But Smith’s life wasn’t as tidy as it seemed on her show. In 2013, during a cooking demonstration on the “Today” show, Smith of one of the main ingredients in a marinade. Soon after, she announced that she had been diagnosed with early-onset Alzheimer’s. She and Gasby co-authored a book about her struggles, “,” and made speaking out about Alzheimer’s their mission. (Black people and women, they noted, are more likely to suffer from the disease.) In 2014, Smith briefly went missing, prompting a search in New York City before she was . Her health continued to deteriorate, and she closed her restaurants, starting with the Union Station outpost, which served its last meal in 2013. In , Gasby angered Smith’s fans when he announced that he had begun a new relationship, and that his girlfriend had a room in the house that he and Smith shared. I felt a pang of sadness looking at the photo of the threesome that accompanied the story. B. wasn’t facing the camera, commanding attention as she always had. She stood off to the side, her hair cropped short, while Gasby and his new partner—white, blond—communed in the center of the frame. I wanted to hold on to the self-possessed B. Smith I remembered from her television show, her dreadlocks beautifully coiffed, smiling from ear to ear.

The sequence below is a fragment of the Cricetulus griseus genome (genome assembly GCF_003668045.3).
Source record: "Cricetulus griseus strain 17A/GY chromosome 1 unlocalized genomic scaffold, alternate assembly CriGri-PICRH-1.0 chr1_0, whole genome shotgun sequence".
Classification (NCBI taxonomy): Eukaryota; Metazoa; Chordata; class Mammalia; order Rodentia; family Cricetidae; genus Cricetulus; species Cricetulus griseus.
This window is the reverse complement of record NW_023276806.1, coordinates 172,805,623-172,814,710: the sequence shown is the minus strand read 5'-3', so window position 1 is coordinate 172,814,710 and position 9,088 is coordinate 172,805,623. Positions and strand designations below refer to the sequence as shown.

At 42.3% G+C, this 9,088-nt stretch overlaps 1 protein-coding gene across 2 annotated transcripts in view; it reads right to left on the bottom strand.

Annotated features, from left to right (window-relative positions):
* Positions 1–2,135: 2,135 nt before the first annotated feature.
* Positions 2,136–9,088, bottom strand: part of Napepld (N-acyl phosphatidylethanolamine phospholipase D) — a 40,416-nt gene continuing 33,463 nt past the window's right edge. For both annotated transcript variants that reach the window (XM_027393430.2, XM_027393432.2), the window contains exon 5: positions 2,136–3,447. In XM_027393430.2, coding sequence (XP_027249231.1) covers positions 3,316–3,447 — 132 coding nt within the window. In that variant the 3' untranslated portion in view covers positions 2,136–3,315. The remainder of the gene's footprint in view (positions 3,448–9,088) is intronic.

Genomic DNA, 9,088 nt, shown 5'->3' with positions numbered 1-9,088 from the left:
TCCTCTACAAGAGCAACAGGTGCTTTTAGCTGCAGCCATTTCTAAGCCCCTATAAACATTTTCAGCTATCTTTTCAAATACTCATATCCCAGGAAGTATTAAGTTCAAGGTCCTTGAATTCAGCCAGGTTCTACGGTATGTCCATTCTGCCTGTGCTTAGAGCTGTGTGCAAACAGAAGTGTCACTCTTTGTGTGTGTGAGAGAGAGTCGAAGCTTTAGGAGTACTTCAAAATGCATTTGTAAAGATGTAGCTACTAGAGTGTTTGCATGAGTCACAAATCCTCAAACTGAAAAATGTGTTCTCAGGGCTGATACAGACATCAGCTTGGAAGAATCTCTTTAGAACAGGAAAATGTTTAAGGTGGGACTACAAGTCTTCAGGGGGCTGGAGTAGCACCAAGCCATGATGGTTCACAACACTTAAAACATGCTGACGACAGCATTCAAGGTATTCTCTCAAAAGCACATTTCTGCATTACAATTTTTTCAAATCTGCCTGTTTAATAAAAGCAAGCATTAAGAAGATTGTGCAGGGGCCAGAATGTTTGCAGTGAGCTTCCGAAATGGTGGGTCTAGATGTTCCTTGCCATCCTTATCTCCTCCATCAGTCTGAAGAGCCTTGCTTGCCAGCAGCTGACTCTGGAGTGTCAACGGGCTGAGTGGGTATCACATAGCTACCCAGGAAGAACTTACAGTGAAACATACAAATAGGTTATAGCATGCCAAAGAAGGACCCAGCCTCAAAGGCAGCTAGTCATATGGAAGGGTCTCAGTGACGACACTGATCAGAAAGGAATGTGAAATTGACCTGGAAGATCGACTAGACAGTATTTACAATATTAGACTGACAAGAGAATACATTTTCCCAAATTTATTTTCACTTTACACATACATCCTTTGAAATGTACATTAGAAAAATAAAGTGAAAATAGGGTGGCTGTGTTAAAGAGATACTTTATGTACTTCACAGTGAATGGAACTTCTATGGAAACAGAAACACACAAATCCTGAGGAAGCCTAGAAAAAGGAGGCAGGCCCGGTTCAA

Smith ended each episode of her show with a charge: “Whatever you do, do it with style.” She’d be decked out in some fabulous outfit, standing in some beautiful location. Then our peek into her world would abruptly end, and the credits would roll. I’d look forward to seeing her face again the next week. I remember thinking then that it wasn’t possible to be as stylish as B. Smith, and today I still think that’s true.